China’s love affair with glitzy Swiss timepieces is ending, as President Xi Jinping’s campaign against corruption makes targets of wearers.
The CHART OF THE DAY shows Chinese imports of Swiss-made watches tumbled 24 percent in the first quarter from a year earlier for a third straight decline, while shipments to Hong Kong sank 9.3 percent, according to trade data from Switzerland. The lower panel compares shares of Hengdeli Holdings Ltd. and Emperor Watch & Jewellery Ltd., the biggest watch retailers traded in Hong Kong, versus the Hang Seng Index, Swatch Group AG and Cie. Financiere Richemont SA, the owner of the Cartier brand.
Hermes International SCA reported a drop in first-quarter watch sales due to a slowdown in China, while LVMH Moet Hennessy Louis Vuitton SA, the world’s largest maker of luxury goods, said Chinese retailers have been buying fewer watches than expected. Communist Party official Yang Dacai was fired last year after photos posted online showed him wearing 11 luxury watches at different times, earning him the nickname “Brother Watch,” according to Xinhua News Agency.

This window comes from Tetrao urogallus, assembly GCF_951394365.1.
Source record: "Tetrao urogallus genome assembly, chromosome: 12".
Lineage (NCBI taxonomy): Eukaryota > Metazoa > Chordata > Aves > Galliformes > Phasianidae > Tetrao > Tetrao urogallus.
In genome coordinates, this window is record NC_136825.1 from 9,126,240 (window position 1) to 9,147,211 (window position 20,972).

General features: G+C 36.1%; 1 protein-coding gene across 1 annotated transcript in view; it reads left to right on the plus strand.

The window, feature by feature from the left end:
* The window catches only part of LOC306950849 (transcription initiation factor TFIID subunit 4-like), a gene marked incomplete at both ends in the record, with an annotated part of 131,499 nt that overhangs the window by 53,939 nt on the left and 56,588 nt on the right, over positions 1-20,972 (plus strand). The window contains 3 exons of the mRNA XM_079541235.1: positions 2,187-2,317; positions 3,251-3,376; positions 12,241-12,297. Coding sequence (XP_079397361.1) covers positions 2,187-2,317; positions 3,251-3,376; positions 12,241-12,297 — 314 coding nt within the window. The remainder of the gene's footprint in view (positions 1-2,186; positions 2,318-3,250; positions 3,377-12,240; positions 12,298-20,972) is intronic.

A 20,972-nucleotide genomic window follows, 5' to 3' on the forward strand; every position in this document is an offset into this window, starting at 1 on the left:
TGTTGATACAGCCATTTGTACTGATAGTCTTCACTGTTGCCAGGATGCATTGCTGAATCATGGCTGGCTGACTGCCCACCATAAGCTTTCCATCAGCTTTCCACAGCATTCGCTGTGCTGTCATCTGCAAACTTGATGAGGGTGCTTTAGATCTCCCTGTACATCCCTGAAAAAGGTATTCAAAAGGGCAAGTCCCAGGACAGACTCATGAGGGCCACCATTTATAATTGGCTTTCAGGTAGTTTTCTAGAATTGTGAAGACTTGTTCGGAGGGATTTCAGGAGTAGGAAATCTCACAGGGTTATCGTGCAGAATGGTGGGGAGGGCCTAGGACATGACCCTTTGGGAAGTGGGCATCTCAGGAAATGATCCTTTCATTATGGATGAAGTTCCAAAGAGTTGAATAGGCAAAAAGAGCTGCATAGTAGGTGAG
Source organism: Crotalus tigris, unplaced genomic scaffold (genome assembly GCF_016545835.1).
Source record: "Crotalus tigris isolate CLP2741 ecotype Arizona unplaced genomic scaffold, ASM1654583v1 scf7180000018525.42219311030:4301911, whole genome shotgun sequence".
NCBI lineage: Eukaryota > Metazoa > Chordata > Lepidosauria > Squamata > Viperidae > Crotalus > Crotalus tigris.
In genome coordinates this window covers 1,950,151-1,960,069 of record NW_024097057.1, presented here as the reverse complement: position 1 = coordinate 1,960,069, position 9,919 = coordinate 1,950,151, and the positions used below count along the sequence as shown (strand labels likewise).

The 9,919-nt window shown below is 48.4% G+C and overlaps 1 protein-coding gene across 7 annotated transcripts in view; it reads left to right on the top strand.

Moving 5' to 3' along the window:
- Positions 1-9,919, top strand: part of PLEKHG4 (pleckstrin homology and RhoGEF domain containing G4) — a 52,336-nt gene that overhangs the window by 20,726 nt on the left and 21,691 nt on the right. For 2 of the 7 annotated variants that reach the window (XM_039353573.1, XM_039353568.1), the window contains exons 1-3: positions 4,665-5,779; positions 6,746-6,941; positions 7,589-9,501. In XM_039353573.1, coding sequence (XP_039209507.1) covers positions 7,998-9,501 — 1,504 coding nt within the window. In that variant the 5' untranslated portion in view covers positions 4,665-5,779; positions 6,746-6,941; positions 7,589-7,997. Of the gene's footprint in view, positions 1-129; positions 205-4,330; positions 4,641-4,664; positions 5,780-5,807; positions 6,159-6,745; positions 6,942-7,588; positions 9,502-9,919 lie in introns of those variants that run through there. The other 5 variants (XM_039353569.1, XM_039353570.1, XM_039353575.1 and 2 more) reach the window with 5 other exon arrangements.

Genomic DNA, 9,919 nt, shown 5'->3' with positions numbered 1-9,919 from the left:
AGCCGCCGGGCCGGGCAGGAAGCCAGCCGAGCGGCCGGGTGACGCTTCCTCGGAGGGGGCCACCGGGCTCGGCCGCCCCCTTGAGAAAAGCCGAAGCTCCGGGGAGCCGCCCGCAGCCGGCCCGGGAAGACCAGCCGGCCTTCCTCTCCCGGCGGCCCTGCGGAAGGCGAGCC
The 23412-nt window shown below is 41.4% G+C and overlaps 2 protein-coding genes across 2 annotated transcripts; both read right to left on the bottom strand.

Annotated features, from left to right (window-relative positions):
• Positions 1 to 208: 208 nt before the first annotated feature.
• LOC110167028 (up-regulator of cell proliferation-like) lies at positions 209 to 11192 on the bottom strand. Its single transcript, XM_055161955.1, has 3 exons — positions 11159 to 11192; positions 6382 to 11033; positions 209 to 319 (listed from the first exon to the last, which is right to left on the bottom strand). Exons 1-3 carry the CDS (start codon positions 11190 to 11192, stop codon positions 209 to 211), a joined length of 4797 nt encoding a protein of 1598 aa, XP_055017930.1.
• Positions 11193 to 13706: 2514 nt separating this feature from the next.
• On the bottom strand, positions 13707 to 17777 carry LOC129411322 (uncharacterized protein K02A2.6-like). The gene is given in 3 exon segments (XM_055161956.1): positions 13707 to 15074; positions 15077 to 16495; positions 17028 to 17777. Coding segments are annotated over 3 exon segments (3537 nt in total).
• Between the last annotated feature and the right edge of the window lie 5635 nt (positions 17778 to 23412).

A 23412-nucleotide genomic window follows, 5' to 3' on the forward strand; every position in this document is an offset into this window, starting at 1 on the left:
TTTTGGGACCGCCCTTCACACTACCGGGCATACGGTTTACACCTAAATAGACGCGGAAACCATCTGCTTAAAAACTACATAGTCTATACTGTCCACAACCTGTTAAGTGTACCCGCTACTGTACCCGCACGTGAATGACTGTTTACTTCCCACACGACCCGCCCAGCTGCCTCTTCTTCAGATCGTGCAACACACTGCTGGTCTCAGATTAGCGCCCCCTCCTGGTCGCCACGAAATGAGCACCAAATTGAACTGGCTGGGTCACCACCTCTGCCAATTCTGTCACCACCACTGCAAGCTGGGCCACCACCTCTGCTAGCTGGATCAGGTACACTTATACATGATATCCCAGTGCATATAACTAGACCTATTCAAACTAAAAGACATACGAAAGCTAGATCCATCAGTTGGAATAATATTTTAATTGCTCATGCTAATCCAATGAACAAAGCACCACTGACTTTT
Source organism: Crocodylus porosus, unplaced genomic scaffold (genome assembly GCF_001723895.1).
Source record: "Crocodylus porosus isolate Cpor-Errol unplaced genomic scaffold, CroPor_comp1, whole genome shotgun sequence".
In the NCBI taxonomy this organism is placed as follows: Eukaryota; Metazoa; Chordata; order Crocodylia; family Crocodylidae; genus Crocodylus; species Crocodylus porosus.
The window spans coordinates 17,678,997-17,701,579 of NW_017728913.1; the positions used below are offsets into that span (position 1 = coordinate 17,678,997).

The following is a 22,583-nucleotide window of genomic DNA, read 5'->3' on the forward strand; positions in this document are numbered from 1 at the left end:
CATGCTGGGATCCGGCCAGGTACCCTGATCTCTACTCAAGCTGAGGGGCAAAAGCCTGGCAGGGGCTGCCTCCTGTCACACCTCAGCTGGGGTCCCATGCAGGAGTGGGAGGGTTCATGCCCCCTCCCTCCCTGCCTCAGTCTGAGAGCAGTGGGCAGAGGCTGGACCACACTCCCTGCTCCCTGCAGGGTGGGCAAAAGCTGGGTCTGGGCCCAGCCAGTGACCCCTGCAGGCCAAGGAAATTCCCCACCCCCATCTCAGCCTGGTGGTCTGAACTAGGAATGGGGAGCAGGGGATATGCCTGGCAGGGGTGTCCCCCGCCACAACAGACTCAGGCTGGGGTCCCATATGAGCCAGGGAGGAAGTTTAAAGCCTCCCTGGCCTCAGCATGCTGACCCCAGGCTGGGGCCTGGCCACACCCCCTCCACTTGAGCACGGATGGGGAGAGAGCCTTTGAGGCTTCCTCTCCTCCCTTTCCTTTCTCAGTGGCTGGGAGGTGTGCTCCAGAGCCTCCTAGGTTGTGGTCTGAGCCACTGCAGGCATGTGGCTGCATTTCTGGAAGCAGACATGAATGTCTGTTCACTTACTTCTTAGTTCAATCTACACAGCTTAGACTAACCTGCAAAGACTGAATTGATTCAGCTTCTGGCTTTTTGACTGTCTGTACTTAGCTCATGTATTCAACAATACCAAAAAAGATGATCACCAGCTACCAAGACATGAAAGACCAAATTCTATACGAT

“The corruption crackdown campaign is having a big effect on luxury watch sales,” said James Roy, senior analyst with China Market Research Group in Shanghai. “High-end watches are very common gifts and they are items that are quite conspicuous and associated as a sign of corruption.”
Hengdeli is more vulnerable to weaker demand for luxury watches than global companies such as Swatch or Richemont, which have seen their shares rise, Roy said. Hong Kong, the world’s biggest importer of Swiss watches, is a popular buying center among mainland Chinese because of tax exemptions and a weaker currency. Greater China bought more than a quarter of Swiss-made timepieces by value last year, according to the trade-group data.
President Xi, who took over as party secretary in November, has forced officials to cut down on lavish receptions as well as banned the use of military number plates on top-end car brands including Porsche, as he seeks to shield the party from accusations of corruption. Large-restaurant and catering sales fell for the first time in more than three decades in the first two months of the year, official data showed, while prices for Moutai liquor slumped, according to HSBC Holdings Plc.